Japan, applying first to its treaty ally, Great Britain, now tried a highly interesting experiment—it asked the co-operation of American bankers and investors. Russia had made, some years before, a similar tenta tive application, and had failed. The American public showed no interest; no banker could be enlisted in an "underwriting"; and although one Russian bond issue was "listed" on the New York Stock Exchange, and a silver vase presented by the Czar to that in stitution as acknowledgment of the favor, not one of the bonds was ever dealt in. Japan now made, in May, 1904, its initial offer of $5o,000,000 bonds, allotted equally to England and the United States. The terms were inviting; Japan pledged its customs revenue to se cure the bonds, offered them at 931 cents on the dollar, and fixed an interest rate of 6 per cent. The loan was moderately over-subscribed. In November, Japan again applied to the London and New York markets for a loan of $6o,000,000. It bore the same interest and security as the loan of May, but sold at 88. Be tween that time and Japan's next application to the markets, events in Manchuria moved swiftly. On January 2, 1905, the Russians surrendered Port Arthur; in March, after continuous fighting of a week or more, the main Russian army met disastrous defeat at Muk den; in the same month, Japan asked for $15o,000,000 more from the English and American money markets. With the prestige of victory on their side, and with the bonds of 1904 selling on the market io per cent. above their issue price, the Japanese financiers fixed an interest rate of only 4.5 per cent., pledged only the Government's tobacco monopoly against the loan, and asked the price of 871, or nearly as much as was brought by the second 6 per cent. loan of 1904. Yet such was the enthusiasm of capitalists, that the American half of the loan was applied for six times over. First and last, Japan expended, in conducting the Eastern War, the sum of 1,982,190,000 yen, or, roughly, $991,000p00, making the rate of outlay, of the two contestants in the Eastern conflict, in the year and a half of war, more than $3,00o,000 daily. Something less than half of Japan's war expenditure, and a similar part of Russia's, were defrayed through in creased home taxation and domestic loans. But taking the belligerents together, it is safe to say that the Eastern War brought a requisition on the neutral markets, dur ing 1904 and 1905, of not much less than one billion dollars.

Now money thus expended is pure waste; it does not return to the channels of industry, and it diminishes the world's reserve of capital. Yet this prodigious drain did not in the least restrict demands for capital in finance and industry; on the contrary, it seemed to stimulate them. Although 1904 had been the year of heavy Japanese loans in London, requisitions on that market's capital, through new security issues, ran in 1905 $22o,000,00o above the preceding year, reach ing a height never exceeded save in the twelvemonth before the "Baring panic Exchange of checks at the London Bankers' Clearing-house, in 19os, rose 16 per cent. above the highest previous yearly total, and 3o per cent. above so active a year as All this reflected immense activity at the central money market of the world. In the United States, bank clearings in 1905 rose 27 per cent. over 1904 and greatly exceeded all previous records; yet those of 1906 were II per cent. larger On the European continent, Germany's issue of new securities in 1905 was 70 per cent. larger than in 1904; the esti mated total, $770,000,000, comparing with $615,000, 000 in 1898, itself the maximum of that decade's excited "boom" and the previous high record in the country's That it was not alone financial activity, moreover, which was pulling at the market's purse-strings, may be shown by the fact that iron production, a fair measure of industrial conditions, increased in England from 8,3oo,000 tons in 1904 to 9,500,000 in 1905 and io,000,000 in 1906—a 3o per cent. increase over 1901, in Germany from io,000,000 tons in 1904 to 12,200,000 in 1906, and in the United States from 16,40o,000 tons in 1904 to 25,300,000 in 1906; the figures of the last-named year being in all three instances unprecedented. 2 "Everything is in motion," wrote a trained observer regarding 1906; "railways, steamers, factories, harbors, docks; it is evident that so gigantic a development of trade and industry could not fail to have a marked influence upon the position of the international money market." 3 That influence would have been less formidable, even with the engulfing of capital in the Eastern War loans, had not speculation, with its enhancement of values and its peremptory demand on bank resources, thrown its weight into the scale. Let it again be ob served that, unlike our "boom" of 19o1, the industrial expansion of 19o5 and 1906, and the speculation which accompanied it,' were limited only by the bounds of the civilized world. In October, 1905, when the Imperial Bank of Germany put up its discount rate successively to 5, to 51, and to 6 per cent.—the last named figure being the highest ever reached, except in time of actual financial panic,—the authorities of the bank declared publicly that the volume of un covered note circulation, a pure emergency device, was the largest in the history of the institution, and that the high discount rate was expressly designed to apply a curb to the German speculative mania.' In Egypt, land and stock speculation reached, between 19o5 and 1907, a pitch of excitement which, later on, a responsi ble financier described as meaning that the " people were apparently mad; I do not know what other word to use; they seemed to think that every company that came out was worth double its value before it had even started business." 2 In Japan, the declaration of peace in August, 1905, was followed by what was described in a subsequent government review as a "fever of enterprise," in which "prices of securities rose higher and higher," with "a similar rise of prices in and of which high banking authority re marked that, by 1906, "men of judgnient had already begun to look askance at this state of From South America, it was reported of 1905, by an observer on the spot, that in Chili, "the only apparent factor that restricts operations in all directions is the scarcity of labor; wages and salaries have risen greatly and continue to rise, as all employers are on the lookout for workers. As money became more plentiful, the price of provisions rose and money became more expensive." Here, then, were markets in four continents plunging simultaneously into speculation, at the very moment when trade demands were at a maximum, and when the Manchurian war had drawn in such prodigious sums on the world's capital reserves. The process was imitated in the surrounding states. It was not to be supposed that, with its appetite whetted by remem brance of 19o1, and with its own interior commerce, foreign trade, railway revenue, grain harvests, metal and mineral production, iron and textile manufacture, at top notch in its history, 3 the United States, in yet another continent, would fail to follow suit. Of the American speculation in commodities and land I have already spoken; but the spectacular interest of the period attached to the Stock Exchange. During the autumn of 1905 this speculation reached a singular position. It was not, like the American stock specu lation of isci, conducted on the basis of public partici pation; the real outside investor now had employment for his own capital in the increasing demands of his private business. But to his absence the speculative leaders, who comprised large groups of immensely wealthy capitalists, bank officers, and railway direc tors, were seemingly indifferent.' Their bank affili ations enabled them to pursue their course unchecked; their use of credit was practically unrestrained; there seemed no bounds to the audacity of their Railways with share capital running into the tens of millions were practically cornered on the Stock Ex change; one of them, a company with $7o,000,000 outstanding stock, was put up zo per cent. in price within a fortnight, and without a particle of news to affect its value legitimately. The same thing happened in a dozen other properties.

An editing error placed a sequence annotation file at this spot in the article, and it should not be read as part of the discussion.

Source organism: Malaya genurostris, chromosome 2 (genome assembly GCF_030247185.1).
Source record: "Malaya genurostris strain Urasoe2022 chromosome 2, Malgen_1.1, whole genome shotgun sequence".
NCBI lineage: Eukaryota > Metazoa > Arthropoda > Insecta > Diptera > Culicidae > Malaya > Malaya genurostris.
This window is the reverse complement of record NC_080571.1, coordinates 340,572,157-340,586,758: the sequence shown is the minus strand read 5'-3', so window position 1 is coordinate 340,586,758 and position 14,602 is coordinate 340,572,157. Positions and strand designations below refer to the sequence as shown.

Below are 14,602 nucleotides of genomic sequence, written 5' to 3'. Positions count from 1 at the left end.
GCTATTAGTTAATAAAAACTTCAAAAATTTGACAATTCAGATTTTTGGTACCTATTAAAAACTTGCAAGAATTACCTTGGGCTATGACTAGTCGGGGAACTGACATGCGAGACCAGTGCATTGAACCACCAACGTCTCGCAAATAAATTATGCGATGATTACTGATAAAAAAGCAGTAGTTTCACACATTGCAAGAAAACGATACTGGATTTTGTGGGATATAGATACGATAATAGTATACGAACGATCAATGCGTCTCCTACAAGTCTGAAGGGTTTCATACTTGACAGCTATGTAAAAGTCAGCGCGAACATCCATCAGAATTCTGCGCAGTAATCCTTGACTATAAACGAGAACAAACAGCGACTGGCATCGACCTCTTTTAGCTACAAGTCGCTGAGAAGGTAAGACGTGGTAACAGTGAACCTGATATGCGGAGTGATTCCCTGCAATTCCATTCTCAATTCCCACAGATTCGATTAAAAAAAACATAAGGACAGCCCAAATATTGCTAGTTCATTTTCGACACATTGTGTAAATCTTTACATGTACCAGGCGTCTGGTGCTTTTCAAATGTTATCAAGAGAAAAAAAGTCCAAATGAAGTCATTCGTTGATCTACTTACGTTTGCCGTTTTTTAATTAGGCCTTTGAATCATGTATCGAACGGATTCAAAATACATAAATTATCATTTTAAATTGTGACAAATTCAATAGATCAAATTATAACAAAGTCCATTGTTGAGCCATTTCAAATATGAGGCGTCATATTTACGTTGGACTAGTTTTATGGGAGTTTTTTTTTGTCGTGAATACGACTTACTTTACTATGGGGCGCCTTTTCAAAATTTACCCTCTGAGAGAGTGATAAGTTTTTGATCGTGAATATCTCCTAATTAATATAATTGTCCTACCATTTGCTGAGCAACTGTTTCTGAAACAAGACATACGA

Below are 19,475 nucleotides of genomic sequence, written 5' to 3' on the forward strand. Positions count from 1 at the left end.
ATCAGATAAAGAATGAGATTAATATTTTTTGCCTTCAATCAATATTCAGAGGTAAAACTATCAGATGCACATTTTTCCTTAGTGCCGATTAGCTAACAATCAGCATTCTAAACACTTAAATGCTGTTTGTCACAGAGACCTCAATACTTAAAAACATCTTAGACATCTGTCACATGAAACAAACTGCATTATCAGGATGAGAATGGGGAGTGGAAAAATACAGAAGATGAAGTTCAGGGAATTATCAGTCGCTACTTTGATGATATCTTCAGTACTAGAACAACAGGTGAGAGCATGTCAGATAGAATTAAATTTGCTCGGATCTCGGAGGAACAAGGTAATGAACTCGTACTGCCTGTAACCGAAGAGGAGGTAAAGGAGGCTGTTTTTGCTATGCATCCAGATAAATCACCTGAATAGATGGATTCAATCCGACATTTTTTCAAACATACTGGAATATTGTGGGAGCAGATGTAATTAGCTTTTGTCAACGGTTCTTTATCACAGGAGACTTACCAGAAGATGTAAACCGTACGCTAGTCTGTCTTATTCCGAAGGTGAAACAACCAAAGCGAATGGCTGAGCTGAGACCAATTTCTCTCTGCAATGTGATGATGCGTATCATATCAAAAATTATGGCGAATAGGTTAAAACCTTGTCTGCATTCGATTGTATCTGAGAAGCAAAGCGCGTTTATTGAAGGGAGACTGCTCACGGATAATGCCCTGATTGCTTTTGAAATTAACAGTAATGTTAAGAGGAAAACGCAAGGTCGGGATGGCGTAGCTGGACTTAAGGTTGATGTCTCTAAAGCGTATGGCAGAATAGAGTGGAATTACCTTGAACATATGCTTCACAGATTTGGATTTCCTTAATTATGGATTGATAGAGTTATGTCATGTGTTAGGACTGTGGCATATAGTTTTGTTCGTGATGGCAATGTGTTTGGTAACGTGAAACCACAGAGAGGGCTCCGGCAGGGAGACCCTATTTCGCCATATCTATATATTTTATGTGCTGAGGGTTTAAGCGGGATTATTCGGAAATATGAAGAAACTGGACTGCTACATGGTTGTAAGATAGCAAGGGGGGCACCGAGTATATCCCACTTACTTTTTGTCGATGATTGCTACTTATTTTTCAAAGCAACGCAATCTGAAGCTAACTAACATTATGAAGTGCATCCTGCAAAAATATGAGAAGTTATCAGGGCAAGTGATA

These exploits were carried out in the face of rapidly falling bank reserves and rapidly rising money rates. Even at the height of the speculative craze of 1901, mercantile discounts at New York had ranged around 5 per cent.; in the autumn of 1905, the full legal rate was charged, plus a "broker's commission," which brought the actual rate as high as 7 per cent.—a very abnormal figure, showing that general trade was feeling the But the Stock Exchange speculation did not halt; in various stocks controlled by powerful groups of capitalists, advances of 10 to zo per cent. occurred, with enormous trading. When the New York banks reported a steadily weakening position, recourse was had to Europe. Money was raised in London on the collateral of these speculative holdings, and great blocks of American stock shipped from New York to the English market. 2 "Finance bills" re appeared—a device which had first become familiar in 1901 and 1902, and which meant the raising of capital abroad, sometimes in tens of millions of dollars, not on the basis of automatic extinction of the debt by grain and cotton exports, but through outright borrowing on the paper of powerful New York banking houses.3 Such, however, was the persistence of de mands on home bank resources, that even this ex pedient failed to relieve the pressure, and meantime money rates were advancing in Europe also. On November 1905, and again on December 9th, reserves of the New York Associated Banks fell below the 25 per cent. ratio to deposits stipulated by the National Bank Act. Rates for demand loans on Wall Street went to 25 per cent. in November, and still the Stock Exchange speculation for the rise continued. On December 28th, the rate reached 125 per cent. Addressing a gathering of practical New York business men, a few days afterward, and referring to that money rate, an eminent financier declared: "If the currency conditions of this country are not changed materially, I predict that you will have such a panic in this country as will make all previous panics look like child's play." 1 Just how far this prophecy was destined to be ful filled, we are presently to see. But in the light of what we have now reviewed, it may reasonably be asked, whether the laying of responsibility on the currency touched the source of evil. A very different inter pretation of the same events was made by an eminent European economist, who wrote, at the culmination of this strain on the money market of the world: " The growing industrial states, particularly the new coun tries, are at this moment demanding more capital than the whole world has accumulated recently, or is accumulating to-day. . . . The civilized world, so far as it can be reckoned up, provides $2,400,000,000 in available capital annually for investment in securities; it is asked in 1906 to provide $3,250,000,000; there was a demand, in America at any rate, for even more than its part of the above estimate to be provided during 1907. But the world has not got it; therefore it cannot provide it. Add to this the effect of catastrophes such as the San Francisco and Valparaiso earthquakes, which cost something like $200,000,000, and you will have a perfectly clear explanation of the existing crisis, the rise in the interest rate and the fall of investment securi ties. The truth is, nations, quite as well as individuals, have reached the point where they must limit their undertakings to the possibilities of the case; that will be done, if not will ingly, then by force of events."'